blues in the
bruise-colored sky

Friday, May 9, 2014

A Poem by Fain Rutherford

Winter Ops 

It’s so cold outside, flies
lie along the doorjamb
where a little heat leaks.
They’re lined up like fighter jets
de-icing on a vertical runway.
Stealth black fuselages conserve fuel,
vibrating just enough not to freeze.
Bug-eyed cockpit canopies defrost.
.When the door opens,
the squadron suddenly scrambles
into the studio’s steamy warmth,
flying missions against assigned targets-
coffee grounds, egg shells and toilet lids,
evading all countermeasures until,
one by one, acting on higher insect orders,
they crash into the window glass and die.

Over the years, Fain Rutherford has worked as a soldier, lawyer, university lecturer, rock-climbing guide, survival instructor and at-home-dad. He currently resides in Washington State.  His recent poems appear or are scheduled to appear in Subliminal Interiors, Right Hand Pointing, Poetry Quarterly, Front Porch Review, Eunoia Review, Connotation Press, and Apeiron Review.

Wednesday, May 7, 2014

Two Poems by Marianne Szlyk

Walking Past Mt. Calvary Cemetery in Winter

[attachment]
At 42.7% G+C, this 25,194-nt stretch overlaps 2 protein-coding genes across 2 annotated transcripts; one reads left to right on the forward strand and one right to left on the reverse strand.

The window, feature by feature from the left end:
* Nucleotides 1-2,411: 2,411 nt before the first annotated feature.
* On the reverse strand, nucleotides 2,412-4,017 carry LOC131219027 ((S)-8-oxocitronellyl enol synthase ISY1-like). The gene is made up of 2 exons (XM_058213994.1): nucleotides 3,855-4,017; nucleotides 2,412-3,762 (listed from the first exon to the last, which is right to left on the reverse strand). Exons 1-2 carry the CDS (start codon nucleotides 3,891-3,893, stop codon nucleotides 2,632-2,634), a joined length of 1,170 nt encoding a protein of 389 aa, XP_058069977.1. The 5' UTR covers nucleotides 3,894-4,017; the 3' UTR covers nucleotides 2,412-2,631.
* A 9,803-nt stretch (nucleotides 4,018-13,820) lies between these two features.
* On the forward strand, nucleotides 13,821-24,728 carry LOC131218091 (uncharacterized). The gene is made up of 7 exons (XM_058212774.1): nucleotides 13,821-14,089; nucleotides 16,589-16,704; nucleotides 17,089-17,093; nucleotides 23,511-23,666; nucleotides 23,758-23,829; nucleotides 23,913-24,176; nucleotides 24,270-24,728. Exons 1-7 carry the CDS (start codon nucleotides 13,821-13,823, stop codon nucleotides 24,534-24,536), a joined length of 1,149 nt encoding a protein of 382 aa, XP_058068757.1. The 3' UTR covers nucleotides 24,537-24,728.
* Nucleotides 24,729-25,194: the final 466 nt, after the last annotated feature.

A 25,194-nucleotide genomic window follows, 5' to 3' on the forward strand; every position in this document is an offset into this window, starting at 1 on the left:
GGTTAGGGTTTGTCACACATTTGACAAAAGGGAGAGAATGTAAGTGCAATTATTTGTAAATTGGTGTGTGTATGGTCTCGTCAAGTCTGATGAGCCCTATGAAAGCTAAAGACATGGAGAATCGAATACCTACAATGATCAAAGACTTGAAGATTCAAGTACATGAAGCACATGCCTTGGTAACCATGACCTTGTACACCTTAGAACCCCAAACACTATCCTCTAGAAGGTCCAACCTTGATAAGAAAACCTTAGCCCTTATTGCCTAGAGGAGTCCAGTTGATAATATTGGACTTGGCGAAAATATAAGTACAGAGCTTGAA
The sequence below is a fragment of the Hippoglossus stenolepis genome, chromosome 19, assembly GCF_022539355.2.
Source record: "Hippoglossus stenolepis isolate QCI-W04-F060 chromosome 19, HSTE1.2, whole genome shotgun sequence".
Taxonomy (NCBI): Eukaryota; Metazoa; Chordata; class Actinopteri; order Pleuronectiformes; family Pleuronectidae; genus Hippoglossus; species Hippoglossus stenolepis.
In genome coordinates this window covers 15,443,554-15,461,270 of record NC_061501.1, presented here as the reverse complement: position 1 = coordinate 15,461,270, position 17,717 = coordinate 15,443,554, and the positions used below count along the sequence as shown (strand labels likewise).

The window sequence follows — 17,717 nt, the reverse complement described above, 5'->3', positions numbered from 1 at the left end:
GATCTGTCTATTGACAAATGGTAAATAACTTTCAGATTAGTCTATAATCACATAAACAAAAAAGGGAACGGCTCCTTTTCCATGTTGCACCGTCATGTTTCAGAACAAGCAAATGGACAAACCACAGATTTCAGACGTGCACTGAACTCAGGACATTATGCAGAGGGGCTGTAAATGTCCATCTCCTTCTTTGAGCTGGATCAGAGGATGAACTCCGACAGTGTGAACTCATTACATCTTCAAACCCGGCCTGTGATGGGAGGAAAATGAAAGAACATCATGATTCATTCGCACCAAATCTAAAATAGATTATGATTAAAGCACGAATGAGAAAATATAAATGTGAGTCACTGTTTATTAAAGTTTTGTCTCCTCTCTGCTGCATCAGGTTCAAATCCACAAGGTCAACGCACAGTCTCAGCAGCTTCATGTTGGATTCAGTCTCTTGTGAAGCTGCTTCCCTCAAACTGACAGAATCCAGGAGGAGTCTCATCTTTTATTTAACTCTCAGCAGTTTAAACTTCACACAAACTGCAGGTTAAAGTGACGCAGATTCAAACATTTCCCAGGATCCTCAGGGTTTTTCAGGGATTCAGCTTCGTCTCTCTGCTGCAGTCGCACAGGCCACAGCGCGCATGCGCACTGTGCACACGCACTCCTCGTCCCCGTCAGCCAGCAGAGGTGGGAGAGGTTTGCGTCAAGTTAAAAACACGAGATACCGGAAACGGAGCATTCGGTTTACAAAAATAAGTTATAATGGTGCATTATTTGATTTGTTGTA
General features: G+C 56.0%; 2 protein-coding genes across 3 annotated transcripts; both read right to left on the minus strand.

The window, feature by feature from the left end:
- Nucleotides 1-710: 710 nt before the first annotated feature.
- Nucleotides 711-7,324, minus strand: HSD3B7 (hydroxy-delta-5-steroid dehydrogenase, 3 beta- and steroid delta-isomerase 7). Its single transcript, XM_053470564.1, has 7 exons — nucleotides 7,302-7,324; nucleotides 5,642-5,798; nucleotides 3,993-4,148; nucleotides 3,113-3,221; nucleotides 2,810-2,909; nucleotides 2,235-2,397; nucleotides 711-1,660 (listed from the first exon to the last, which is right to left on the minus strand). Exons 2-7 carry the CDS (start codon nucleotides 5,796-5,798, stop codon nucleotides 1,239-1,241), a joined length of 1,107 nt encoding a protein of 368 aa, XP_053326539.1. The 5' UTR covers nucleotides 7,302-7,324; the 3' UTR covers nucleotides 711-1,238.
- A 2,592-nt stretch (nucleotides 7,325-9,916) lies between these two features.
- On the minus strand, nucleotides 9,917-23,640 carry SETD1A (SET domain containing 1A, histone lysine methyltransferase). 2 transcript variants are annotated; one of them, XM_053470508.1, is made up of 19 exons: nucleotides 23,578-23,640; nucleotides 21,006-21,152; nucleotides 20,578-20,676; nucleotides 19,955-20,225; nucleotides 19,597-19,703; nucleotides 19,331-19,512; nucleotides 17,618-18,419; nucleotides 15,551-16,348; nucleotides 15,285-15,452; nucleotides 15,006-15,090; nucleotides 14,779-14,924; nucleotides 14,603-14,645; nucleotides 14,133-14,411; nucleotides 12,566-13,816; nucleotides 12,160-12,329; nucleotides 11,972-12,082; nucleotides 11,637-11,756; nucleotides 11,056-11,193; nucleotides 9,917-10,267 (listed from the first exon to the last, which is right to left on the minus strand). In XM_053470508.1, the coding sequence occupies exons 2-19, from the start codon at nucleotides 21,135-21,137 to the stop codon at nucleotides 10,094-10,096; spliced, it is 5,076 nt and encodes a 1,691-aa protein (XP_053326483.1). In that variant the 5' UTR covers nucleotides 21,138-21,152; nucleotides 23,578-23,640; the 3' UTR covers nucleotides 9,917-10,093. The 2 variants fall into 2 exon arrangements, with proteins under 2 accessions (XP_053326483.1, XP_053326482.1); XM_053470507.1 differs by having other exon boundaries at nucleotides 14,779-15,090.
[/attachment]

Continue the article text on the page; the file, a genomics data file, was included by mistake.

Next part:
The last snow (for now) melts under soft gray skies.
Even now it clings, like cobwebs, to corners.
The holly hedge’s red berries and sharp leaves
hold the eye until the next snowfall.
Geese graze for grubs on the hillside.
The size of toy ponies, they do not fly.
Just like the waxy magnolia, the spiky cypress,
the leafless, last black locust,
they persist.
Somewhere in the city a woman on a patio
spoons sorbet.  The nearby quince blooms.
Somewhere else a bronze nude on a tabletop confronts
the indoor birds of paradise, the bittersweet.
They too persist.
Looking Out to Spectacle Island in April
The beach this time of year
is nothing but rocks.
She ignores the man
who is placing one
on top of the other,
trying to balance them.

She ignores his dog.
She is waiting for the summer
of bare-chested boys in shallow water,
baseball on the radio,
and the reggae ice cream truck
with its flavors
of soursop, mango, and rum raisin.
She is waiting.
Marianne Szlyk is an associate professor at Montgomery College, Rockville, and a member of the D.C. Poetry Project.  Her poems have appeared in Of Sun and Sand, [Insert Coin Here], What's Your Sign?, and Something's Brewing.  Other poems have appeared in Jellyfish Whispers, Aberration Labyrinth, Linden Avenue Poetry Review, Napalm and Novocain, and The Ishaan Literary Review.  This April she will be among the performers at DC's Performetry: Old Poems, New Poems, Your Poems.  Her poem, "All About Rosie," is among poet Mike Maggio's 30 Poems by 30 Poets: A National Poetry Month Celebration at

Monday, May 5, 2014

A Poem by Chad W. Lutz

This moment,
Like a callous,
Rough and memorable,
Life penetrates,
But never painful,
Just uncomfortable,
Full amalgam:
Birch bark blowing in the breeze at dusk.
I sit listening,
Ears craning,
Mouth part agape,
The sunlight
does my listening for me.
My mouth stays open.
I wish the sky stay lit forever,
But then I would never see the night,
And the dark stretches just as far.